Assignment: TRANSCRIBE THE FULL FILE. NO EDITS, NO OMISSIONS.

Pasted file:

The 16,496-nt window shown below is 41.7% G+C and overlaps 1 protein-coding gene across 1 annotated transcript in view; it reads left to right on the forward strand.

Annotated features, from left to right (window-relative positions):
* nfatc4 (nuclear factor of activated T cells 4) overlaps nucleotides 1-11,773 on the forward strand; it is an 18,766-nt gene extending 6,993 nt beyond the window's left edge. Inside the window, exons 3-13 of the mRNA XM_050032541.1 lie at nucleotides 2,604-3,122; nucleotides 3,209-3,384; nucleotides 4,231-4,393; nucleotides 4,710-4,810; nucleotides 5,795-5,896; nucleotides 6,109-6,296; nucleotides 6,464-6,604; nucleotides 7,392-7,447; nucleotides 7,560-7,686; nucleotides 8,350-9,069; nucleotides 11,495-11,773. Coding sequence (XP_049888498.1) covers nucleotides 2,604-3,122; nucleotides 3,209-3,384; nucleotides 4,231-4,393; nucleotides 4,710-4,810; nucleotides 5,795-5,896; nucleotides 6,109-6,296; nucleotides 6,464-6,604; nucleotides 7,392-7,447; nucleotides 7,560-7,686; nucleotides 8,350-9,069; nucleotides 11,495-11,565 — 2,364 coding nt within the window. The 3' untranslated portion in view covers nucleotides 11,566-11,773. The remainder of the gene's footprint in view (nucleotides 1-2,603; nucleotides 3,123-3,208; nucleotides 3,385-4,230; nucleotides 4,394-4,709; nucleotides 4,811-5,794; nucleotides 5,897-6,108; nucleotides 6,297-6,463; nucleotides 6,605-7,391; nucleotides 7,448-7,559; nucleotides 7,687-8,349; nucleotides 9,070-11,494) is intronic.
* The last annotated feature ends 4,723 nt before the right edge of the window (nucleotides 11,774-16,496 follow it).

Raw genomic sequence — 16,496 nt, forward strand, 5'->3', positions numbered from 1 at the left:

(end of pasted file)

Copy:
The 16,496-nt window shown below is 41.7% G+C and overlaps 1 protein-coding gene across 1 annotated transcript in view; it reads left to right on the forward strand.

Annotated features, from left to right (window-relative positions):
* nfatc4 (nuclear factor of activated T cells 4) overlaps nucleotides 1-11,773 on the forward strand; it is an 18,766-nt gene extending 6,993 nt beyond the window's left edge. Inside the window, exons 3-13 of the mRNA XM_050032541.1 lie at nucleotides 2,604-3,122; nucleotides 3,209-3,384; nucleotides 4,231-4,393; nucleotides 4,710-4,810; nucleotides 5,795-5,896; nucleotides 6,109-6,296; nucleotides 6,464-6,604; nucleotides 7,392-7,447; nucleotides 7,560-7,686; nucleotides 8,350-9,069; nucleotides 11,495-11,773. Coding sequence (XP_049888498.1) covers nucleotides 2,604-3,122; nucleotides 3,209-3,384; nucleotides 4,231-4,393; nucleotides 4,710-4,810; nucleotides 5,795-5,896; nucleotides 6,109-6,296; nucleotides 6,464-6,604; nucleotides 7,392-7,447; nucleotides 7,560-7,686; nucleotides 8,350-9,069; nucleotides 11,495-11,565 — 2,364 coding nt within the window. The 3' untranslated portion in view covers nucleotides 11,566-11,773. The remainder of the gene's footprint in view (nucleotides 1-2,603; nucleotides 3,123-3,208; nucleotides 3,385-4,230; nucleotides 4,394-4,709; nucleotides 4,811-5,794; nucleotides 5,897-6,108; nucleotides 6,297-6,463; nucleotides 6,605-7,391; nucleotides 7,448-7,559; nucleotides 7,687-8,349; nucleotides 9,070-11,494) is intronic.
* The last annotated feature ends 4,723 nt before the right edge of the window (nucleotides 11,774-16,496 follow it).

Raw genomic sequence — 16,496 nt, forward strand, 5'->3', positions numbered from 1 at the left: